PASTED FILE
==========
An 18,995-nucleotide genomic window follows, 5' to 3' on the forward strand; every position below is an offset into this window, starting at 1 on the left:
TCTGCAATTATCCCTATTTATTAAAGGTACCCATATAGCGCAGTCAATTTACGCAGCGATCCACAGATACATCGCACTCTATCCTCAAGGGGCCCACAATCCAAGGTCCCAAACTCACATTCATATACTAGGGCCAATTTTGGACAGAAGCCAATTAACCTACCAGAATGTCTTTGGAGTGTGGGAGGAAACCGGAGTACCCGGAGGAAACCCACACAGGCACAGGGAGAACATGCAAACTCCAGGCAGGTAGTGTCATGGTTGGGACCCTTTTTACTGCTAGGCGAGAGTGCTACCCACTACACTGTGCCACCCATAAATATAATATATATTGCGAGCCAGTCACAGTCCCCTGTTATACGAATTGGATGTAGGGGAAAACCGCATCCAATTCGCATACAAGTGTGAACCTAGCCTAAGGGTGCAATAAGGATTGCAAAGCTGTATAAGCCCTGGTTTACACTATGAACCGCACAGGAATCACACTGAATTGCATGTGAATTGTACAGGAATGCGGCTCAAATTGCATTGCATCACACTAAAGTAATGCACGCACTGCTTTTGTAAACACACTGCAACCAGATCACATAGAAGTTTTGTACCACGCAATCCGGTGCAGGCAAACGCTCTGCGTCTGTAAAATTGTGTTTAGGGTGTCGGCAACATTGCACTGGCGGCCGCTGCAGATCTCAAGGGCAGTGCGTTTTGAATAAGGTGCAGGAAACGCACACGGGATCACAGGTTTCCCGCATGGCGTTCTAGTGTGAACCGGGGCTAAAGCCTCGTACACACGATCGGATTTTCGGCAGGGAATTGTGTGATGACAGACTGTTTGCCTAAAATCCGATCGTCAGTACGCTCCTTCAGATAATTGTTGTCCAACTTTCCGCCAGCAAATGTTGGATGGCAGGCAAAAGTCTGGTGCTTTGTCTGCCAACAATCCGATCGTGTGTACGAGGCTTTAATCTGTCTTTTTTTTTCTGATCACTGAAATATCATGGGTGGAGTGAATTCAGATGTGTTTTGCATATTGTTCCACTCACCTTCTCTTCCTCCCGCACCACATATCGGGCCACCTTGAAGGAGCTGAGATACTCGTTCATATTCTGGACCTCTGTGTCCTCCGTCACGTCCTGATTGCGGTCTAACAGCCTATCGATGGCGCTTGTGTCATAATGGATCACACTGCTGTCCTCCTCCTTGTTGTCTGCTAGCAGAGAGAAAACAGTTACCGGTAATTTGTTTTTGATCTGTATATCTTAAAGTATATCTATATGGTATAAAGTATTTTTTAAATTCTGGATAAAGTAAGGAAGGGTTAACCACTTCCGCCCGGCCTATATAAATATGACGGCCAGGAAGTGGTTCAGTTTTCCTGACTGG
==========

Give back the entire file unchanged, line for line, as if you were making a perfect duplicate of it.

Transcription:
An 18,995-nucleotide genomic window follows, 5' to 3' on the forward strand; every position below is an offset into this window, starting at 1 on the left:
TCTGCAATTATCCCTATTTATTAAAGGTACCCATATAGCGCAGTCAATTTACGCAGCGATCCACAGATACATCGCACTCTATCCTCAAGGGGCCCACAATCCAAGGTCCCAAACTCACATTCATATACTAGGGCCAATTTTGGACAGAAGCCAATTAACCTACCAGAATGTCTTTGGAGTGTGGGAGGAAACCGGAGTACCCGGAGGAAACCCACACAGGCACAGGGAGAACATGCAAACTCCAGGCAGGTAGTGTCATGGTTGGGACCCTTTTTACTGCTAGGCGAGAGTGCTACCCACTACACTGTGCCACCCATAAATATAATATATATTGCGAGCCAGTCACAGTCCCCTGTTATACGAATTGGATGTAGGGGAAAACCGCATCCAATTCGCATACAAGTGTGAACCTAGCCTAAGGGTGCAATAAGGATTGCAAAGCTGTATAAGCCCTGGTTTACACTATGAACCGCACAGGAATCACACTGAATTGCATGTGAATTGTACAGGAATGCGGCTCAAATTGCATTGCATCACACTAAAGTAATGCACGCACTGCTTTTGTAAACACACTGCAACCAGATCACATAGAAGTTTTGTACCACGCAATCCGGTGCAGGCAAACGCTCTGCGTCTGTAAAATTGTGTTTAGGGTGTCGGCAACATTGCACTGGCGGCCGCTGCAGATCTCAAGGGCAGTGCGTTTTGAATAAGGTGCAGGAAACGCACACGGGATCACAGGTTTCCCGCATGGCGTTCTAGTGTGAACCGGGGCTAAAGCCTCGTACACACGATCGGATTTTCGGCAGGGAATTGTGTGATGACAGACTGTTTGCCTAAAATCCGATCGTCAGTACGCTCCTTCAGATAATTGTTGTCCAACTTTCCGCCAGCAAATGTTGGATGGCAGGCAAAAGTCTGGTGCTTTGTCTGCCAACAATCCGATCGTGTGTACGAGGCTTTAATCTGTCTTTTTTTTTCTGATCACTGAAATATCATGGGTGGAGTGAATTCAGATGTGTTTTGCATATTGTTCCACTCACCTTCTCTTCCTCCCGCACCACATATCGGGCCACCTTGAAGGAGCTGAGATACTCGTTCATATTCTGGACCTCTGTGTCCTCCGTCACGTCCTGATTGCGGTCTAACAGCCTATCGATGGCGCTTGTGTCATAATGGATCACACTGCTGTCCTCCTCCTTGTTGTCTGCTAGCAGAGAGAAAACAGTTACCGGTAATTTGTTTTTGATCTGTATATCTTAAAGTATATCTATATGGTATAAAGTATTTTTTAAATTCTGGATAAAGTAAGGAAGGGTTAACCACTTCCGCCCGGCCTATATAAATATGACGGCCAGGAAGTGGTTCAGTTTTCCTGACTGG